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Mature Medvedev out to stop surging Jannik Sinner in Australian ...

Mature Medvedev out to stop surging Jannik Sinner in Australian
Russian has battled through with positivity but will have to dig even deeper against the man who swatted Novak Djokovic aside
Daniil Medvedev and Jannik SinnerView image in fullscreen

Mature Medvedev out to stop surging Jannik Sinner in Australian Open final

Russian has battled through with positivity but will have to dig even deeper against the man who swatted Djokovic aside

In the days before the start of Wimbledon 2019, 256 men and women spent their week battling in the qualifying tournament in Roehampton. Late into the evening, during the opening round, a 17-year-old by the name of Jannik Sinner stepped on to the lawn for his first grand slam qualifier.

For the group of fans and players that stood on the narrow paths each side of the court, it was unforgettable. Sinner spent more than two and a half hours pulverising the ball, winners flying from all parts of the court as the purity of his ball-striking elicited gasps. But he also provoked a special performance from his journeyman opponent, Alex Bolt. It was an incredible match and the Australian barely hung on, winning 12-10 in the third set.

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There has never been any doubt about Sinner’s shotmaking but as he competes in a grand slam final for the first time against Daniil Medvedev on Sunday night, his evolution since that defeat is a consequence of his consistent growth, bold decisions and hard work.

At 22, Sinner has evolved from a pure shotmaker into a truly complete player. His movement and defence are a significant part of his success. He has also worked on imbuing his game with more variety while learning how to effectively close. While his powerful return of serve has always been excellent, it has taken significant effort for the Italian’s serve to become a weapon in its own right.

His path from being a precocious talent to a contender is also the result of smart decisions. In early 2022, despite just breaking into the top 10 for the first time, Sinner felt he needed a change. He split from Riccardo Piatti, a renowned figure in the game, and dissolved almost his entire support team. He has since taken on more responsibility, hiring Simone Vagnozzi and Darren Cahill as his co-coaches.

Even as he began to make great strides last year Sinner was not ready for Novak Djokovic when they played in his first grand slam semi-final, at Wimbledon. At the US Open, he suffered a fourth-round loss to Alexander Zverev. Sinner took the correct lessons from his defeats and continued to move forward.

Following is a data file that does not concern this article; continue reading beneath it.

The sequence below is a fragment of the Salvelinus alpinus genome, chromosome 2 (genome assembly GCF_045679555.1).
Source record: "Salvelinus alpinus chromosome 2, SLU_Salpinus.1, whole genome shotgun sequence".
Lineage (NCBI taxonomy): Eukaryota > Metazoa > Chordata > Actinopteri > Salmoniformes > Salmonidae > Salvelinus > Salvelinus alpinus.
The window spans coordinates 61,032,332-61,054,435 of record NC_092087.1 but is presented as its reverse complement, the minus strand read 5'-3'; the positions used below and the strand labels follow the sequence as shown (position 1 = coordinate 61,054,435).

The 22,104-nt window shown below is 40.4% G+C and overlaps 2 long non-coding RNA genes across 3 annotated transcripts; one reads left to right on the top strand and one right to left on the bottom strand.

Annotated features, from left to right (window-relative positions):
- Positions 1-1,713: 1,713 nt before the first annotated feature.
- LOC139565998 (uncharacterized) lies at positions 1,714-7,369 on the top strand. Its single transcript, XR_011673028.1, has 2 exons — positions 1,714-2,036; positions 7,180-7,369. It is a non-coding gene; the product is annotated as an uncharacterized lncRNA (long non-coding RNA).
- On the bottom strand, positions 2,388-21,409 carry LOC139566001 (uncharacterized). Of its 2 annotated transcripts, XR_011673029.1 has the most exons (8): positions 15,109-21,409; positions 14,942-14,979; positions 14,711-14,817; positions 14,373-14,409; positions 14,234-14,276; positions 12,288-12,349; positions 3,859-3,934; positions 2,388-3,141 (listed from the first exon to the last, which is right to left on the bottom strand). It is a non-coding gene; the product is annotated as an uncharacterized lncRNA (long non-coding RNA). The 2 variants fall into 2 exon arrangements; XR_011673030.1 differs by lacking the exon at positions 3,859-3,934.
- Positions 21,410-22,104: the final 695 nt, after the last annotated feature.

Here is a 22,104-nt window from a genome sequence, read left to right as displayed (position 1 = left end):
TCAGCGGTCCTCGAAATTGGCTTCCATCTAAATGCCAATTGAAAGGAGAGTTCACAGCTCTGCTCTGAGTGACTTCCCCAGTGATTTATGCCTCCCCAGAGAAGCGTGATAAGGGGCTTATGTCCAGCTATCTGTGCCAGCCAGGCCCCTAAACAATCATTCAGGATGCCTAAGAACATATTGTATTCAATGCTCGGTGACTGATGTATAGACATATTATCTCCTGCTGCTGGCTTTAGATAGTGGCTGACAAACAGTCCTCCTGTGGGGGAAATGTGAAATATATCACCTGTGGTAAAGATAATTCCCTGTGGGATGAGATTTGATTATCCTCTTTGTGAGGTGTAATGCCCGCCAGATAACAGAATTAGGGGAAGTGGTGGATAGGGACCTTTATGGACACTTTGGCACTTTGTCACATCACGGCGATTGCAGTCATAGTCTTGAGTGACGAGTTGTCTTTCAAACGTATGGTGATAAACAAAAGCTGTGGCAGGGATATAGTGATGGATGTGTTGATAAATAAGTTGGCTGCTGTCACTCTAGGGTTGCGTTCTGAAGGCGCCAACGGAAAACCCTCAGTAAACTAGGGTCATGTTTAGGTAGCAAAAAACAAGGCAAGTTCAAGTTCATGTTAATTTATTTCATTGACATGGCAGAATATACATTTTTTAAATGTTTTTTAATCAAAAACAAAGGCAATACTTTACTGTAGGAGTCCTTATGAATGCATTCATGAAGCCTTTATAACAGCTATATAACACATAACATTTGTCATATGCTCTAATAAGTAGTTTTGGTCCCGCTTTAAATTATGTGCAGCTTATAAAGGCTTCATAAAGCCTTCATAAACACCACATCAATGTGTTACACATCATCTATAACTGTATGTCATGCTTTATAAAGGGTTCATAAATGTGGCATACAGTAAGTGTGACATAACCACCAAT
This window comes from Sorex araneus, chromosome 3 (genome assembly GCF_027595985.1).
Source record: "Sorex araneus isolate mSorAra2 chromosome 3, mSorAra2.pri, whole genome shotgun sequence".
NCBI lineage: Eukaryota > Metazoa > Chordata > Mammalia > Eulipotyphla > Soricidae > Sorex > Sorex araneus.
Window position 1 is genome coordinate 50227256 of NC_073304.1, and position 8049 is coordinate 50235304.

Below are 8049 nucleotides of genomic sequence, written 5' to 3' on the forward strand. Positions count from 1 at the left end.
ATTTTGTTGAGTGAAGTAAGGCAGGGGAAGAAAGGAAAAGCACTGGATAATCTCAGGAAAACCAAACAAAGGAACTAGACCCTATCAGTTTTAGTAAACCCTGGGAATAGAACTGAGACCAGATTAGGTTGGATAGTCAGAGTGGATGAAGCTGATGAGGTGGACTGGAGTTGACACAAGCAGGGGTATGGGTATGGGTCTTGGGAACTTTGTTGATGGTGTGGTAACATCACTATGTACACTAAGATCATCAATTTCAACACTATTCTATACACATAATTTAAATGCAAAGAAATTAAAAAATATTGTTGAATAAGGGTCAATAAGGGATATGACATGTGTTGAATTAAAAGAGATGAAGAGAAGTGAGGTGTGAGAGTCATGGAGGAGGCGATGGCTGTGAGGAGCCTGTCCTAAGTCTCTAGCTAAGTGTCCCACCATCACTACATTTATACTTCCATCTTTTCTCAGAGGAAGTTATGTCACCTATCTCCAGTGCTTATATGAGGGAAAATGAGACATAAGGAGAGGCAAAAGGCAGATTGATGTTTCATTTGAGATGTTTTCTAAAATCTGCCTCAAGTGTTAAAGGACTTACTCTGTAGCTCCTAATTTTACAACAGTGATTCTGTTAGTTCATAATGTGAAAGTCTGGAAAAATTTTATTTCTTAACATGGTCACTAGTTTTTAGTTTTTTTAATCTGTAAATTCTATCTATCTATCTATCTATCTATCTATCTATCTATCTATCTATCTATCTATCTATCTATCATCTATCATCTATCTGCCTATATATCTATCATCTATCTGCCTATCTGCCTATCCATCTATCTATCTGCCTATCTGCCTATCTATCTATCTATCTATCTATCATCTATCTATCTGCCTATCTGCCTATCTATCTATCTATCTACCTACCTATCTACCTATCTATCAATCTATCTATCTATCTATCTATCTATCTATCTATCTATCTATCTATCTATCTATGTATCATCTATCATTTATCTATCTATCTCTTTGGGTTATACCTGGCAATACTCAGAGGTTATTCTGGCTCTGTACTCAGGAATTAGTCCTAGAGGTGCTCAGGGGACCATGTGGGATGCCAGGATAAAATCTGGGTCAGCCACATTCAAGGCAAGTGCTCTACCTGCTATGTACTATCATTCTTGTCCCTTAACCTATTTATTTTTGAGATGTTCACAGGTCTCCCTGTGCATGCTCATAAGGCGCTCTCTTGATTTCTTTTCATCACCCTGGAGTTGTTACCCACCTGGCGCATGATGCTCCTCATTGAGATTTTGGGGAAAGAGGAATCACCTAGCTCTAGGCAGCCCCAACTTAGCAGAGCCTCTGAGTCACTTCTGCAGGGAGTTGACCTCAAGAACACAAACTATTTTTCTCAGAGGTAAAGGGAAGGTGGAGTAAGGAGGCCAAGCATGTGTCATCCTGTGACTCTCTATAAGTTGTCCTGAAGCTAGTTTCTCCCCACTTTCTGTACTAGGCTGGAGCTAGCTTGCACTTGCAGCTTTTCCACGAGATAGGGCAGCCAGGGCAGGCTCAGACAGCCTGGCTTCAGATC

Daniil Medvedev (left) beat Jannik Sinner in Miami last yearView image in fullscreen

Sinner’s incredible performances over the past two weeks are a consequence of his talent, growth and the lessons he has learn. He has simply not let up. Having reached the semi-final without dropping a set, he completely outplayed Djokovic on Friday. There is no doubt he has played at the highest level, but on Sunday he will cross a new frontier, with all of the tension and nerves that come with it.

At the beginning of the tournament, Medvedev said he hoped to comport himself more maturely on the court, spending less time and energy on pointless arguments with umpires or unruly spectators. The Russian’s path through to the final is testament to his change in mentality and how he has stayed positive and focused through countless difficulties and detours.

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Medvedev has endured three five-set matches, including recoveries from two sets down against Emil Ruusuvuori and Zverev, with a 3.40am finish against the former. His first-round win over Terence Atmane and in the fourth against Nuno Borges were played out in stifling heat. The 27-year-old has been on court for 20 hours 33 minutes, almost six hours longer than Sinner.

In contrast to the Italian’s inexperience, Sunday will mark Medvedev’s sixth grand slam final and his third in Melbourne. His 1-4 record is primarily a consequence of having the misfortune of facing Novak Djokovic or Rafael Nadal in them. But as a result Medvedev knows how to handle the pressure and intensity of a major final. After all of his adventures here, will he have enough left in the tank to handle the stratospheric form of Sinner?

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